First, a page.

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Marine Polymer Technologies, Inc. v. HemCon Inc.

Summarized by: 

Date Filed: 09-26-2011
Case #: 2010-1548
Before: Lourie, Gajarsa, Dyk
Full Text Opinion: http://www.cafc.uscourts.gov/images/stories/opinions-orders/10-1548.pdf

Patents: PATENTS; INTERVENING RIGHTS (Doctrine of equitable intervening rights protects an accused infringer's ability to make, sell, offer to sell, or use particular items that are covered by a reexamined patent, provided that the items are of the same type that the accused infringer had made, purchased, or used before the reexamination.)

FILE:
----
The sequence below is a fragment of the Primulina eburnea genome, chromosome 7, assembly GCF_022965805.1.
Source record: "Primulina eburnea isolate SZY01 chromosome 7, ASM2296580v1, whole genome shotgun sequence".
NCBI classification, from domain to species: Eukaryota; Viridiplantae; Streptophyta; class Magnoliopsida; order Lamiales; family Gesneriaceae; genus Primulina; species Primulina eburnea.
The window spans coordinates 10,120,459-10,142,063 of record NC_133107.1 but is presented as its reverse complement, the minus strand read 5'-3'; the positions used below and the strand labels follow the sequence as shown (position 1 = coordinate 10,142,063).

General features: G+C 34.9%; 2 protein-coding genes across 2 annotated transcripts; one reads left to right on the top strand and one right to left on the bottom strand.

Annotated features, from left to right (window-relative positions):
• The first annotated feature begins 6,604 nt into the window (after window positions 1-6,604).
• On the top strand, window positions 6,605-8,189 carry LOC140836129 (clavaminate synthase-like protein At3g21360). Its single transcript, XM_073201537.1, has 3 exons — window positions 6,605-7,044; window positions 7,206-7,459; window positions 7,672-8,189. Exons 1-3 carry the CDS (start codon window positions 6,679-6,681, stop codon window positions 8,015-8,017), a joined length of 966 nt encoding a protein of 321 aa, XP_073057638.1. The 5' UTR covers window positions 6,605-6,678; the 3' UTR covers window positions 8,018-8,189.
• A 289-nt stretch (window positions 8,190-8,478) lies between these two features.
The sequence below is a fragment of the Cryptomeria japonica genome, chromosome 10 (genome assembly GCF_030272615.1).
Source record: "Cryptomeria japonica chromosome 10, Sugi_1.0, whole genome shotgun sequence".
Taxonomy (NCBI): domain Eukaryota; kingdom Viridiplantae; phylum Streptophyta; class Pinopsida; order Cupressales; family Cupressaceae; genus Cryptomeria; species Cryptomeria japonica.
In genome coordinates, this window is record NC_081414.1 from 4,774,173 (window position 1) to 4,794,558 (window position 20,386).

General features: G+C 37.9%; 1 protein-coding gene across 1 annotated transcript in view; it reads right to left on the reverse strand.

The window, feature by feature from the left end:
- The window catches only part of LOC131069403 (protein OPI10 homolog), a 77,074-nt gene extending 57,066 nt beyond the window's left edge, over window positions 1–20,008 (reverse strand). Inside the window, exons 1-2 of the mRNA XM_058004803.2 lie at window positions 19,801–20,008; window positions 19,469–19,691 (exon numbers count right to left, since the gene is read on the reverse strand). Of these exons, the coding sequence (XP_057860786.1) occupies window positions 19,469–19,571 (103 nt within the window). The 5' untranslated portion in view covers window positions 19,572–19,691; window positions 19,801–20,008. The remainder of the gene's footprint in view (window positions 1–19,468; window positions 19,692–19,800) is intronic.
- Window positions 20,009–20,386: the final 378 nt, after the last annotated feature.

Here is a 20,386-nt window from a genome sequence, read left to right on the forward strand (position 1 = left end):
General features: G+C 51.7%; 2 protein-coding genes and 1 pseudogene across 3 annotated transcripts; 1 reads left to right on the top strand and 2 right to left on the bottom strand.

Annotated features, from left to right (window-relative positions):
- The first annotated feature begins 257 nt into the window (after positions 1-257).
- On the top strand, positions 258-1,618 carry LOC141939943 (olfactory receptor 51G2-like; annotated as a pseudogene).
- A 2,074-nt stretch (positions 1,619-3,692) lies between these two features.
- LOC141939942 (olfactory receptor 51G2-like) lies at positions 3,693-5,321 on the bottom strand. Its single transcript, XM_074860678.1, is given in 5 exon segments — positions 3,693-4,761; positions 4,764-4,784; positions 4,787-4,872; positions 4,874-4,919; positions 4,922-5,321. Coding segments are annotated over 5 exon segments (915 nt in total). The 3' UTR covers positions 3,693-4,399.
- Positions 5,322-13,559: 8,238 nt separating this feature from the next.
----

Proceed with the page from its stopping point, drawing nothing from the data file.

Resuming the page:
HemCon, Inc. (“HemCon”) appealed a judgment of the U.S. District Court of New Hampshire that HemCon infringed Marine Polymer Technologies, Inc.'s (“Marine”) polymer patent. The patented polymer at bar accelerated hemostasis (the process which causes bleeding to stop) and was useful in trauma units for treating serious wounds. Marine had the patent re-examined, to obtain review of the validity of the patent, and to permit correction of the claims to preserve their validity if challenged. While Marine’s patent was being re-examined by the PTO, HemCon came out with their own substantially similar polymer patent. The court found that the doctrine of equitable intervening rights protects an accused infringer's ability to make, sell, offer to sell, or use particular items of the same type that the accused infringer had made, purchased, or used before the reexamination even if the particular item was produced thereafter. The inquiry as to whether equitable intervening rights involves a four factor test: (1) whether non-infringing goods can be manufactured from the inventory used to manufacture the infringing product; (2) whether there are existing orders for the products; (3) whether the accused infringer made substantial preparation to manufacture the products before the reexamination or reissue; and (4) whether the accused infringer relied on the original patent scope in making these preparations. Because HemCon met the four factors, they had absolute intervening rights and the court therefore VACATED the decision of the district court.